I awaken dreaming of home where waves crash white on a beach, dramatic and full of light.
Here, far inland from the open sea, the waves lap.
Today the fjord is calm and the sun shines. The air is sweet and I drink it up in long breaths marvelling at its taste, so clear and sharp it cuts through my body. After much standing and looking I peel off my Doc Marten boots and layers of tights and socks. My soles grip the warmed rock as I scamper across and down to a small pebble shore, one of the few places where the water is accessible. The water in the shallows slips over my feet, cold and fresh. I stand still, breathing. A larger-than-usual flock of seagulls flies over me. I wonder if they are agitated by something. I hear a sound, much like the sighs that come from the factory, but from out on the water and not so far away. Porpoise, I guess excitedly as I look over to see sleek black forms breaking the surface coming around the corner of the huge rock which continues the mountainside deep underneath. Up come the fins: one, two, three. Two adults and a calf tucked in close. No, definitely bigger than porpoise. Dolphins? These move slower than dolphins. They breathe again, shooting up a spray indicating a big set of lungs. I am confused. The sound their breath makes in this stillness is larger than anything I have heard from any other creature.
Instantly a memory shoots into my consciousness out of forgotten depths. I am in Knut’s car, driving along the winding roads, though tunnels in rock as he drives us to play in a concert in a small Folkets Hus on up the fjord. I am asking him if he has seen the porpoise. ‘Oh yes’, he says, ‘and the other ones, the whales’. ‘Whales? No!’ I say, incredulous and jealous. ‘Yes’, he replies cooly, ‘these ones with the black and white. I have seen them’.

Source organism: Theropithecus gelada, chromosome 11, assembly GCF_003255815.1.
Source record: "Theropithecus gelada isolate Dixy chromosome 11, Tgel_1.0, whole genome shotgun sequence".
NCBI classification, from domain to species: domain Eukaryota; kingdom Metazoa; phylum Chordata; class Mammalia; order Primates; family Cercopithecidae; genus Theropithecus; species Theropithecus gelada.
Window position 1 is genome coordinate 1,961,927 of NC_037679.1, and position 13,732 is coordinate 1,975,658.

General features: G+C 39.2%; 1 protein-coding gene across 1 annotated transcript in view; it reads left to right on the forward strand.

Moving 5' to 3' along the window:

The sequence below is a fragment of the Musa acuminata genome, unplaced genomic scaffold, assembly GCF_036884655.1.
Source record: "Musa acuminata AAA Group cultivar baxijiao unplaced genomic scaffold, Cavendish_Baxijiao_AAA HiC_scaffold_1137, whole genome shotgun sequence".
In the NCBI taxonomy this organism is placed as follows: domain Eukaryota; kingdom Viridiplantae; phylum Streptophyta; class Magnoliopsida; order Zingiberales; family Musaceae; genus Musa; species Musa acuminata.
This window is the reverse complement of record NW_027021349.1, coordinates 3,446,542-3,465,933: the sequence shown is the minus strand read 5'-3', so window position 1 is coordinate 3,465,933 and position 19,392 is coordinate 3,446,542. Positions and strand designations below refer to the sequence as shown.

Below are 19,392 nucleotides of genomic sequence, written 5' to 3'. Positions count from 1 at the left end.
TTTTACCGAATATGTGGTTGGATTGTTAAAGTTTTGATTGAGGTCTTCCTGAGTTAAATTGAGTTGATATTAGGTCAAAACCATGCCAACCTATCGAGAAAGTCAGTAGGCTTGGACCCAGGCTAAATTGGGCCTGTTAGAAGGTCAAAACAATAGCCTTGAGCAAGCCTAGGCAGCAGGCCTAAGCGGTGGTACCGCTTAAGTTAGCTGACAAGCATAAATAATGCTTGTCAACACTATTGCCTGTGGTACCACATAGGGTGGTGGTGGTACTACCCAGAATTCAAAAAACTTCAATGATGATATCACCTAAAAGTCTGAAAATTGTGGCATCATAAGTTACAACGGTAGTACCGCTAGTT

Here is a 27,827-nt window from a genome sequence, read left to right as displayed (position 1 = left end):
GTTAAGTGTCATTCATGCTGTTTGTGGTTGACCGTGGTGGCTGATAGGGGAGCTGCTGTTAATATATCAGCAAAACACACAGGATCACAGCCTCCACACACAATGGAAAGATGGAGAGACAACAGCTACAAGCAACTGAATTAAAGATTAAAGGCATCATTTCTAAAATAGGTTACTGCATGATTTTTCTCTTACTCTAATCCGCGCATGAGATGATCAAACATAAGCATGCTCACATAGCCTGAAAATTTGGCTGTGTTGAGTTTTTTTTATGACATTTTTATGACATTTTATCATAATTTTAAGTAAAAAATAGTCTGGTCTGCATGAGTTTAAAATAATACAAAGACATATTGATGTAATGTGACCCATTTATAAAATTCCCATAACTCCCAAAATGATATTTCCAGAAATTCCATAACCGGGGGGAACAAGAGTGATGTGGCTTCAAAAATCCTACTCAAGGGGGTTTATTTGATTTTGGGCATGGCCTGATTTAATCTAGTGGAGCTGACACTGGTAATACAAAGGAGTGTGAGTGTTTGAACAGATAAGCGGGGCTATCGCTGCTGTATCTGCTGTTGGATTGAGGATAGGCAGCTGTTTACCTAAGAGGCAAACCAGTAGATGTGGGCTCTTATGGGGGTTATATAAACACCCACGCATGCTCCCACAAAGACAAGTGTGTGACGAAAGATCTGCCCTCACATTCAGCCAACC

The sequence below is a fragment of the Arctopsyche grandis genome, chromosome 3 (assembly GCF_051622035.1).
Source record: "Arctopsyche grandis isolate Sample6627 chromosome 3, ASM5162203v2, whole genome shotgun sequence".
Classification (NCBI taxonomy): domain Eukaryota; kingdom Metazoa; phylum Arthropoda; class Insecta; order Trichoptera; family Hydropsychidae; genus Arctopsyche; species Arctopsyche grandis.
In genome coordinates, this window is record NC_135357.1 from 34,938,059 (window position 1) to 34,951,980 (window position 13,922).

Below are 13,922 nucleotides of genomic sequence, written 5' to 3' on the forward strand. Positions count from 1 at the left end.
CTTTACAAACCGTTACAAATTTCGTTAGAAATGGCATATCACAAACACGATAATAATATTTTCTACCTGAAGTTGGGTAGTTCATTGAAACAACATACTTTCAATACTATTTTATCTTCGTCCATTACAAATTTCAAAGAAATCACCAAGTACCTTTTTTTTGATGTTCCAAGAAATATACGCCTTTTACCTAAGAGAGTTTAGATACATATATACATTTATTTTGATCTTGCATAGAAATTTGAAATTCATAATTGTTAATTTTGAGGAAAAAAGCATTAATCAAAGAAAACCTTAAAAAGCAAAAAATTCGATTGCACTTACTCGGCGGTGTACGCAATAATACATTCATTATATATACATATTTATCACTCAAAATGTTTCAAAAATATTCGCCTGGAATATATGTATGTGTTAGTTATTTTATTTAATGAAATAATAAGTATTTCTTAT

Jesus, I now think, could these be orca? And there, a head moving a little bit more out of the water to reveal a clean white mark against black – the marking of an orca.
All through the years, all those hours standing on rocks just like this looking out at the sea hoping, wishing to see a whale; here in the Hardangerfjord, or in Donegal, at home in Down or in Kerry, in England, Spain or on the log-filled beaches of British Columbia, always dreaming, seeing them only ever in my dreams.
And here they are, three at once, passing me by and disappearing.